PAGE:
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Fri Apr 24, 2020, 05:16 AM

Cerro Rico production stops after nearly 500 years

Revolution, war, plague and genocide couldn’t stop production from Cerro Rico in Potosi, Bolivia, but COVID-19 has seen it suspended after almost 500 years.

23 April 2020

More than 10,000 miners have downed tools as part of a national quarantine to limit the spread of the virus.

"We have no records or in the books of the Potosí Council, which span from the sixteenth century to the nineteenth century ... of references that say that Cerro Rico stopped operating," said Daniel Oropeza of Bolivia's Historical Society.

Discovered in 1545, Cerro Rico is the GOAT (greatest of all time) of the silver world, a deposit which has produced billions of ounces of silver, funding Spain's colonial empire and a litany of wars with the British, Dutch, and French while Bolivia and its people remained poor.

Important enough to appear on Bolivia's flag, the population of Potosi grew to more than 160,000 in the eighteenth century, larger than London at the time, as slaves were brought in to work the mines at almost 4,800m above sea level.


Why Bolivia's Cerro Rico Is the 'Mountain That Eats Men'
Photo of Harry Stewart
Harry Stewart
10 July 2017

Towering over the colonial city of Potosi, Cerro Rico is Bolivia‘s most historically significant national monument. Once the biggest silver mine in the world, its riches bankrolled the entire Spanish new world empire – such wealth, however, came at a horrifying cost, with millions losing their lives to the ‘mountain that eats men’.

The potential of Cerro Rico (in English, ‘Rich Mountain’) was first discovered by the Incas as they marched into the region from modern day Peru. The Incas forced the native inhabitants to mine the mountain as slaves, although the scale of the industry was relatively small at that time. It wasn’t until the Spanish arrived in the 16th century that exhaustive exploitation of the mountain took place. Both the Incas and the natives were forced to work in brutal conditions, and many died from overexertion.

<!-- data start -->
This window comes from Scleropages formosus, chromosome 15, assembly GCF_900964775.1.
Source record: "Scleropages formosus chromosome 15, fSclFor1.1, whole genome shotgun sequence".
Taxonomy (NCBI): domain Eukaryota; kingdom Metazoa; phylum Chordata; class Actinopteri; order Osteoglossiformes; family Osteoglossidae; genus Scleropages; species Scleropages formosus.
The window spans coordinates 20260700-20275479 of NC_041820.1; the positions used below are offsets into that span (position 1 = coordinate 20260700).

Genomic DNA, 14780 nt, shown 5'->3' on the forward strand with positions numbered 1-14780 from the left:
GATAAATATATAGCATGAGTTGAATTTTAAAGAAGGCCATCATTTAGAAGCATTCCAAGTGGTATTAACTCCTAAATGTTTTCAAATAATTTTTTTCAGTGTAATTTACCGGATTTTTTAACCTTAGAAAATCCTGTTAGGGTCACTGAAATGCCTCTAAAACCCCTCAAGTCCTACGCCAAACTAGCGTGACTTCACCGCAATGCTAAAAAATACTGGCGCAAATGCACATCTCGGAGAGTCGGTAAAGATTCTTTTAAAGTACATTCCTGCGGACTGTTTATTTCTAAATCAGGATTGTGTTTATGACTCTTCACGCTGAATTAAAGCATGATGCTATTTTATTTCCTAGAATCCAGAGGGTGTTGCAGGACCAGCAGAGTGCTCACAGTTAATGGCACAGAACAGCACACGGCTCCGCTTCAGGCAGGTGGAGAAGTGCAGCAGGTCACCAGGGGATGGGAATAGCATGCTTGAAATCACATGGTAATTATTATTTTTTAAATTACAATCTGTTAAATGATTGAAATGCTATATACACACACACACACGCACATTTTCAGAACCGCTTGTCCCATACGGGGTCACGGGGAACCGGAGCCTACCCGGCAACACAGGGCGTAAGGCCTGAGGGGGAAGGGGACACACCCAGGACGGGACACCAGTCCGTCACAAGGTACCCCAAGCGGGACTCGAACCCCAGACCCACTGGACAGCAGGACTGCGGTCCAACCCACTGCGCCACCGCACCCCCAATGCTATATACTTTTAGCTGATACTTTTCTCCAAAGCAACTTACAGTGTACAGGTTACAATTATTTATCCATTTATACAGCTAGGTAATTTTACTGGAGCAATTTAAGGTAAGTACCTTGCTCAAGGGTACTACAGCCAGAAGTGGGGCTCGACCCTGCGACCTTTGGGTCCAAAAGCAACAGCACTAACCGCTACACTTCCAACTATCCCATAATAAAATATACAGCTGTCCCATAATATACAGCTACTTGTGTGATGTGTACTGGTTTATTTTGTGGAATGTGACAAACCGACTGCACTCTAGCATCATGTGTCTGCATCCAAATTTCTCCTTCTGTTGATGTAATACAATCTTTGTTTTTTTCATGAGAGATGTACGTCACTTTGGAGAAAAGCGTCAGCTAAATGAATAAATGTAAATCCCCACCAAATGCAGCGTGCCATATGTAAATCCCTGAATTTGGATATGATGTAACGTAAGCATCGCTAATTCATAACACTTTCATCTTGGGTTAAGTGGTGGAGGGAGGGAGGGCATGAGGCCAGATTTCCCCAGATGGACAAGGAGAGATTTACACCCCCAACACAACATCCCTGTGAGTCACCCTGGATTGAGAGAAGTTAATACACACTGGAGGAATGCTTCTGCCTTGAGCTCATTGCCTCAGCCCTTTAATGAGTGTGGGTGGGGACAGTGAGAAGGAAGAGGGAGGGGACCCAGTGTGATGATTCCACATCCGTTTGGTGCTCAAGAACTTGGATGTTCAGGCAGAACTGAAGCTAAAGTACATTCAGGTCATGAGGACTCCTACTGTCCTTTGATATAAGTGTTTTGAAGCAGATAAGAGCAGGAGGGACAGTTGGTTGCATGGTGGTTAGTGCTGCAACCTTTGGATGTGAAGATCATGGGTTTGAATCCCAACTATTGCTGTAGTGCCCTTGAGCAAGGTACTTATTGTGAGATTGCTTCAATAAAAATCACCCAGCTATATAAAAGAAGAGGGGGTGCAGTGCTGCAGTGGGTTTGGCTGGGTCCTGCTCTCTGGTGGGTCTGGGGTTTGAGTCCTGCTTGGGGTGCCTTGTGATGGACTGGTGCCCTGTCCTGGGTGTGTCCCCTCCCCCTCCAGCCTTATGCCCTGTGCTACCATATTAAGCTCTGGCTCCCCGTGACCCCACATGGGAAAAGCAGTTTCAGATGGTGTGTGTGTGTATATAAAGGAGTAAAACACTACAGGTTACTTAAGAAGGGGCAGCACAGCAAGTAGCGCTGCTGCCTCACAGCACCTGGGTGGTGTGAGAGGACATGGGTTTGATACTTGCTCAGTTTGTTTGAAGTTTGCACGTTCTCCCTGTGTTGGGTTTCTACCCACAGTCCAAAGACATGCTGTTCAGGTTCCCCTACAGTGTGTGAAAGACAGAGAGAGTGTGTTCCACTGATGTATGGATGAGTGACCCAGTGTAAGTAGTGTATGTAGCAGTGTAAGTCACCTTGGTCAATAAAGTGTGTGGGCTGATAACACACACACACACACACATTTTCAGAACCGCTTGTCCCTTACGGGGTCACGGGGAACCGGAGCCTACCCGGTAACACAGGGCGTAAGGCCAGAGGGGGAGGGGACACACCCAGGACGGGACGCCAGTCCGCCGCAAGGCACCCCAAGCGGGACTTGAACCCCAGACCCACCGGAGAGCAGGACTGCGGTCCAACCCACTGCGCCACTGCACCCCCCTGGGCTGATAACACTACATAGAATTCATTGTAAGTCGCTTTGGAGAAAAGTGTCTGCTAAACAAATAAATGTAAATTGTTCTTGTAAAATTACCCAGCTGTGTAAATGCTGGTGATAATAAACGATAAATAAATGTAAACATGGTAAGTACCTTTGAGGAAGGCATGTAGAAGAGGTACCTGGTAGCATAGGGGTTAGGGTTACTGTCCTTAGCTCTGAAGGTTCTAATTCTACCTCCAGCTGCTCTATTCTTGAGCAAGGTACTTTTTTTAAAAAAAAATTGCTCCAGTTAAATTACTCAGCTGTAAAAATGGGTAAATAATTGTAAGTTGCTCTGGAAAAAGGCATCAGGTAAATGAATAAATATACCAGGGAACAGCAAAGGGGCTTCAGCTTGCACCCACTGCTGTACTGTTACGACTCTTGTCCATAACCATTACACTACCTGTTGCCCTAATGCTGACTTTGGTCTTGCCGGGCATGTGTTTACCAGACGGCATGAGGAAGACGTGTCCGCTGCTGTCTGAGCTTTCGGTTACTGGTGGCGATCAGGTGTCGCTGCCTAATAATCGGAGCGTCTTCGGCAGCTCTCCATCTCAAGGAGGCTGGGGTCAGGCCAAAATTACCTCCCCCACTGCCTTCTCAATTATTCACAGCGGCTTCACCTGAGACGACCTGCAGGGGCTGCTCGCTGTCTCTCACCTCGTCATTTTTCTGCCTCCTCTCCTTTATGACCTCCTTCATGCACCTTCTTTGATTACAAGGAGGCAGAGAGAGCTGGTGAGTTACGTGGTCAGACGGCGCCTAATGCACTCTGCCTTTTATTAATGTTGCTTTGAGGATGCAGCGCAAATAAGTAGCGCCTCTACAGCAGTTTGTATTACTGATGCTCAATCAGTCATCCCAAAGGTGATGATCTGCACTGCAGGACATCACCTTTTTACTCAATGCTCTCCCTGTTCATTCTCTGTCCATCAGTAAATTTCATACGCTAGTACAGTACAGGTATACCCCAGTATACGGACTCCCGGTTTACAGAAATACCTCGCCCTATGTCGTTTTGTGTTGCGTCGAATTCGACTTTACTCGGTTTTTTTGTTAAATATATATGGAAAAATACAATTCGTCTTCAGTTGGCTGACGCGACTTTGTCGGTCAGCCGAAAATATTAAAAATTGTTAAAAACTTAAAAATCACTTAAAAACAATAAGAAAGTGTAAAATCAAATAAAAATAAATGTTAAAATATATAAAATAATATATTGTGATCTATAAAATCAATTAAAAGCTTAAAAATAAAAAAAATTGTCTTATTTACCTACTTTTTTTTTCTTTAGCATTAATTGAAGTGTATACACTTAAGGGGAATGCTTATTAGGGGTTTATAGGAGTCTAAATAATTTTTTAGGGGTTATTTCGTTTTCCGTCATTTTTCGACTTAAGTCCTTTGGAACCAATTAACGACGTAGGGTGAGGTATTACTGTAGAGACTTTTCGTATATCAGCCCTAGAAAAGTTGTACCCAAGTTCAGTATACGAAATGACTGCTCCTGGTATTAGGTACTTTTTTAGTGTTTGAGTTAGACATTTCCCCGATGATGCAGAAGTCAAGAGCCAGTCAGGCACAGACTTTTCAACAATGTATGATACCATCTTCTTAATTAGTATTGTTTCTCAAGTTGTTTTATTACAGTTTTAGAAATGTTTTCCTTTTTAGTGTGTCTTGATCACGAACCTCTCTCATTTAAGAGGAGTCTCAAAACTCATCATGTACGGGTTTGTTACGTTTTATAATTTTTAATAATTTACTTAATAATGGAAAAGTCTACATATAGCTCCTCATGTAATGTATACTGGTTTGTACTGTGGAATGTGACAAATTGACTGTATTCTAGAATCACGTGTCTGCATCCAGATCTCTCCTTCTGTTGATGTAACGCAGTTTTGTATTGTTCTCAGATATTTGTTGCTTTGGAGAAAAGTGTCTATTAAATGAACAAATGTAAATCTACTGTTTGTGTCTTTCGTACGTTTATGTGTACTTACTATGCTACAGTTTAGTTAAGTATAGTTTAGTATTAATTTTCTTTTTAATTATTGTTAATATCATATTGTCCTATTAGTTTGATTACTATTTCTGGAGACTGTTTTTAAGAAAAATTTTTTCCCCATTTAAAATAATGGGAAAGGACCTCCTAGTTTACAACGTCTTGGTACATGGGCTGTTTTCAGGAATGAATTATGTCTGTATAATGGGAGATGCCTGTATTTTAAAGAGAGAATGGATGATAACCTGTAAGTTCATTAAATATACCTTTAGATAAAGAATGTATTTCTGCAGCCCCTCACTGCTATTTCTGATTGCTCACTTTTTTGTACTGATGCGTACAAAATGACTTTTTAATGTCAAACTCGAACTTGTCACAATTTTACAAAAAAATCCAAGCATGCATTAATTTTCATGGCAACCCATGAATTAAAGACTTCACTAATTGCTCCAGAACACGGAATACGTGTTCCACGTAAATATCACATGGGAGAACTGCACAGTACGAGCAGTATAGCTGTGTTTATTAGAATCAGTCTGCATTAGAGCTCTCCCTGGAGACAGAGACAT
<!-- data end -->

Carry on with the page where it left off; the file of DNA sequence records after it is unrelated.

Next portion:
To compensate for the diminishing number of workers, the Spanish imported slaves from Africa by the boatload. Some 30,000 were forcibly shipped over to the continent, many of whom perished under the mountain due to the treacherous conditions involved. Those who did survive later migrated to warmer parts of Bolivia to form the current Afro-Boliviano community. The story of their plight continues to be told today through the country’s traditional folkloric music and dance.

During colonial times, an unfathomable eight million slaves were estimated to have died in the mines of Cerro Rico – a nauseating statistic that justifies its moniker as the ‘mountain that eats men’.

The mountain today
Working conditions have improved a little since the Spanish were in charge, though they remain far from ideal. Despite the mountain being largely depleted of silver, some 15,000 miners enter every day in search of precious minerals. The money that comes out of modern day Cerro Rico is modest, but is an absolute necessity for an impoverished region with few other sources of income.


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Reply Cerro Rico production stops after nearly 500 years (Original post)
Judi Lynn Apr 2020 OP
pansypoo53219 Apr 2020 #1

Response to Judi Lynn (Original post)

Fri Apr 24, 2020, 07:47 AM

1. there is 4 potosi's in the states. i knew about potosi, wi. i thought it was just a general.

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